The answer was Colorado, it was why it was able to pull away and it is exactly what the Huskies are looking at on film this week and planning to bring on Friday.
The Cougar front seven has overcome a ton of adversity this season. And yes, there were injuries at Colorado the Cougs were trying to deal with. But that is no excuse for how WSU ran out of gas in Boulder. A huge key to ending the regular season 9-3, and as Pac 12 North champions, will be in how/if the WSU front seven recaptures its swagger.
4. Good player beats good play call
The Buffalo secondary had length, athleticism and toughness. WSU’s receiving corps looked unprepared for all of it. Many of the passes that WSU had grown accustomed to completing were batted down (or dropped) and valuable yardage usually picked up was rejected. Colorado’s confidence in its secondary also freed up the ability to get pressure and hits on Luke Falk in the second half.
Colorado continuously brought a fifth rusher from the slot or up the middle, and it often forced Falk to throw before he was ready. The Cougars were still able to complete passes and move the ball, but in critical times it was the defensive secondary that won the majority of the matchups. And now, arguably a greater challenge comes to town with the Husky secondary.
I think the lessons learned by WSU receiving corps are 1) when going against lengthy defensive backs the ball must be attacked mid-air and when the only way to do what’s needed is by going through the DB, you must attack. Just running the right route and being in the right place will not always win the big games: playmakers have to go make plays happen.
5. Exploit an advantage
The second half on Saturday saw Colorado make adjustments. It is unlikely that Jake Browning will run QB draws like Sefo Liufau but expect the Husky offense to run some form of Wildcat, where a RB takes the snap and becomes the unaccounted for player in the formation.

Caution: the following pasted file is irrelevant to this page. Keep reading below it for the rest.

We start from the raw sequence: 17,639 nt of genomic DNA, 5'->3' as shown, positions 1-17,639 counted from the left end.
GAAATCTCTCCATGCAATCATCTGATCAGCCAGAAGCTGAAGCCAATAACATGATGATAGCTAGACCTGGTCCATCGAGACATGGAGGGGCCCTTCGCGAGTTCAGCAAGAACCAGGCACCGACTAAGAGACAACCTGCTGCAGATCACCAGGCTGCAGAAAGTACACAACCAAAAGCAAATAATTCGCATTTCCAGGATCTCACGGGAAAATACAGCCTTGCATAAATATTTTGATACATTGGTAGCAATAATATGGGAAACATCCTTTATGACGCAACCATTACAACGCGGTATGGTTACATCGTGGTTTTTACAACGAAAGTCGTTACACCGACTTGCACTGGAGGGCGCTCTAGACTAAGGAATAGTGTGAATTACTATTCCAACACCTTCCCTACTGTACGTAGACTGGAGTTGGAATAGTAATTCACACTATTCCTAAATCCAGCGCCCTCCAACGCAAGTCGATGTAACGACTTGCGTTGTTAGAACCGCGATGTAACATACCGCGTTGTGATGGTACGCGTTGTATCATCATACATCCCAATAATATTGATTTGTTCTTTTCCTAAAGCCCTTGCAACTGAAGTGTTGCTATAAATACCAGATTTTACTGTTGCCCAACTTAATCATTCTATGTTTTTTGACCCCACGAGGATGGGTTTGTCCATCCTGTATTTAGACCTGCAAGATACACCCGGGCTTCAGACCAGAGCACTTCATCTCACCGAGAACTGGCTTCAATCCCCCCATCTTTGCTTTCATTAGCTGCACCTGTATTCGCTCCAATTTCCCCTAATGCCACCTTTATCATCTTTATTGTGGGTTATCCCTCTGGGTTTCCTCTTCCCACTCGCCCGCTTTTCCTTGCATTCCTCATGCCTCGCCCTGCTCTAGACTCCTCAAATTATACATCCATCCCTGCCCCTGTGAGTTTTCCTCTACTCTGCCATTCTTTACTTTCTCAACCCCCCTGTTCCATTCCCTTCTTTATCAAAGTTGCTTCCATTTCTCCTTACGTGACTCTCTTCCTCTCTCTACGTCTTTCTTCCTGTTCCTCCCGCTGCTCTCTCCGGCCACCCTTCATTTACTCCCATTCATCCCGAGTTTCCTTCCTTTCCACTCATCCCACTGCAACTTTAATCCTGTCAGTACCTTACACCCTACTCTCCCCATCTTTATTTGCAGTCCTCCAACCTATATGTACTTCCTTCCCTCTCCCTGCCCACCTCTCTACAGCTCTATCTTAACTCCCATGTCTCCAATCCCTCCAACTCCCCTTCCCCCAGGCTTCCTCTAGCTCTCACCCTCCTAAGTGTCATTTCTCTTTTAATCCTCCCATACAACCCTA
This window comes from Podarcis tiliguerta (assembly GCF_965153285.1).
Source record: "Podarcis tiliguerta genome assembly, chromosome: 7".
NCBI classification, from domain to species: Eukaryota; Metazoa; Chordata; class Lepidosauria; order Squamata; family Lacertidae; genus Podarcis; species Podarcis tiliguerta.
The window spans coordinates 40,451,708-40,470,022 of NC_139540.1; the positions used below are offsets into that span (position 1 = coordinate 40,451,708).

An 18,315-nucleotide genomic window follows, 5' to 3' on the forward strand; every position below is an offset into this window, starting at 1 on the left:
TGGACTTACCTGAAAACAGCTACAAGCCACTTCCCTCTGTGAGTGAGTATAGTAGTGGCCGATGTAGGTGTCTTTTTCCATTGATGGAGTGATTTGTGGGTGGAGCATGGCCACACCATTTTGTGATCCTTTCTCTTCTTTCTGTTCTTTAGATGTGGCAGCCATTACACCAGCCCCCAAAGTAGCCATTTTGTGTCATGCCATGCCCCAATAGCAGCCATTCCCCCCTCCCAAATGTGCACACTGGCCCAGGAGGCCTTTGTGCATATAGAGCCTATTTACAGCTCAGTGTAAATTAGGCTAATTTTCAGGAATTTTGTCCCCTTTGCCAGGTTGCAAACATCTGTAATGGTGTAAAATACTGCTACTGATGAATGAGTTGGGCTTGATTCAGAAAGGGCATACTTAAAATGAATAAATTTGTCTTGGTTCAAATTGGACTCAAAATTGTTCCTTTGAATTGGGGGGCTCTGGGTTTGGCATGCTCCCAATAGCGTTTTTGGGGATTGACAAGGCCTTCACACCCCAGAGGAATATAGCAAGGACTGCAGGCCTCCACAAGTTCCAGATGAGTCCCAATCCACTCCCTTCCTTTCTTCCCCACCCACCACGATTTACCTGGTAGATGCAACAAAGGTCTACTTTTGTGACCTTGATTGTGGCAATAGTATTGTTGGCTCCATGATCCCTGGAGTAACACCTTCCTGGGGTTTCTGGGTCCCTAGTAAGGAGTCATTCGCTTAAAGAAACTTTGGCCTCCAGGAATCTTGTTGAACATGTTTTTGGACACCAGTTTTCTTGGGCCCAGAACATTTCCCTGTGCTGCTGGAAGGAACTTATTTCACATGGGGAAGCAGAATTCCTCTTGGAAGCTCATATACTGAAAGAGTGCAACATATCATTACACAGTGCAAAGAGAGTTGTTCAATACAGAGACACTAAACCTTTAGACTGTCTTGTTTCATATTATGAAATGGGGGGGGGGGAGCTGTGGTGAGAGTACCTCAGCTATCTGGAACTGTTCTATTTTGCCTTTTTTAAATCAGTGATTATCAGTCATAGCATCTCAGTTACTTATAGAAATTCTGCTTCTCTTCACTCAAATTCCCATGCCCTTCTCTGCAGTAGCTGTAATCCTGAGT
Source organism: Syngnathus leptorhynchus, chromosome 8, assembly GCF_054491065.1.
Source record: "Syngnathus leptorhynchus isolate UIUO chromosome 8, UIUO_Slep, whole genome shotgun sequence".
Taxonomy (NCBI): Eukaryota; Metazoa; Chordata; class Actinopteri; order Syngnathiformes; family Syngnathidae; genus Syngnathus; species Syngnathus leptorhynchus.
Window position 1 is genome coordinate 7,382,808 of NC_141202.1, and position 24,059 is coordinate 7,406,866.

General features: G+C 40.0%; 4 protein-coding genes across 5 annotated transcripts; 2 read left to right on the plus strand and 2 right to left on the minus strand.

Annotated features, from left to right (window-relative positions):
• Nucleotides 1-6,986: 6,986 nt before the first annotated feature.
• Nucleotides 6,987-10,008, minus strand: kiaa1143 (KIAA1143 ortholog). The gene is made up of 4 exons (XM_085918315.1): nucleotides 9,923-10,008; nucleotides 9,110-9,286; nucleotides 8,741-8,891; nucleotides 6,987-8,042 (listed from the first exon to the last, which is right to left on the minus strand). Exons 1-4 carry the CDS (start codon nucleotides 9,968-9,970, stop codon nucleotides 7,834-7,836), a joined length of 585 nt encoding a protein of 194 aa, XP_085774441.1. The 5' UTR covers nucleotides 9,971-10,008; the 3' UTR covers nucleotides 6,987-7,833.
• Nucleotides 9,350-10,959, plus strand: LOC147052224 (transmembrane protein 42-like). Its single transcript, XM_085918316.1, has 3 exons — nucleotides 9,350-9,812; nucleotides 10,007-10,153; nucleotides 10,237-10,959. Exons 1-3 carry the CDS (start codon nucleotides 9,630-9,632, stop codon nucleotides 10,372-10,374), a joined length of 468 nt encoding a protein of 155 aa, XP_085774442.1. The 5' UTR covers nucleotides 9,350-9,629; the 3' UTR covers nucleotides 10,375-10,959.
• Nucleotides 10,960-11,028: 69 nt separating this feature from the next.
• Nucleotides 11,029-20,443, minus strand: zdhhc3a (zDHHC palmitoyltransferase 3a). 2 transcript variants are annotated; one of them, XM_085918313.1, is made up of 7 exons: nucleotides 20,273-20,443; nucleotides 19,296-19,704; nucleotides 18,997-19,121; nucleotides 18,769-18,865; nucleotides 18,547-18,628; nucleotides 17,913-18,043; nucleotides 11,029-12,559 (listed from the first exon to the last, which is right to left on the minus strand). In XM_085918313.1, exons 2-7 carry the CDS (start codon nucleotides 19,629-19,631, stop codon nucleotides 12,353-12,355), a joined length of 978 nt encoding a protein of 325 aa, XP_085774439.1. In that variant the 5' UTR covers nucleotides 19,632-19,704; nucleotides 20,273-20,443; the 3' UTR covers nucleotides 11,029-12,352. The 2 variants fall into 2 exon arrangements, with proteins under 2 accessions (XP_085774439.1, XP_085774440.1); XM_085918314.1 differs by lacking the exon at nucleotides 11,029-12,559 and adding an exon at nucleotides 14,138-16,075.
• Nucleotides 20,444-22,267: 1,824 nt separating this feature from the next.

A defensive scheme is generally not set up to defend the QB as the primary runner (as seen over and over in Boulder). Domination in the second half and superior adjustments at halftime are a good sign of points being won from the sideline. WSU needs to flip the script this week in that area.
6. No more tomorrows
I don’t want to overstate it, but this Friday for the Cougs is what dreams are made of! All year, Washington State has had one mission above all others – to control its destiny at the end of the season, become Pac-12 champions and go to the Rose Bowl. Well, the Cougs are right on schedule headed into the regular season finale. They control their own destiny. And it’s time to go punch someone in the mouth and take the Apple Cup.
ABOUT THE AUTHOR: Jed Collins, 30, spent seven seasons in the NFL with eight teams, working his way from undrafted free agent and practice squad player to starting fullback for the New Orleans Saints and Detroit Lions. He retired after the 2015 season. From 2004-07 he was an all-everything standout at Washington State, where he played linebacker, fullback and tight end. “Jedzilla,” as Cougar fans affectionately dubbed him, earned second-team All-Pac-10 honors as a senior in 2007 after catching 52 Alex Brink passes for 512 yards. Today he is an associate with the Seattle-based wealth management firm Brighton Jones.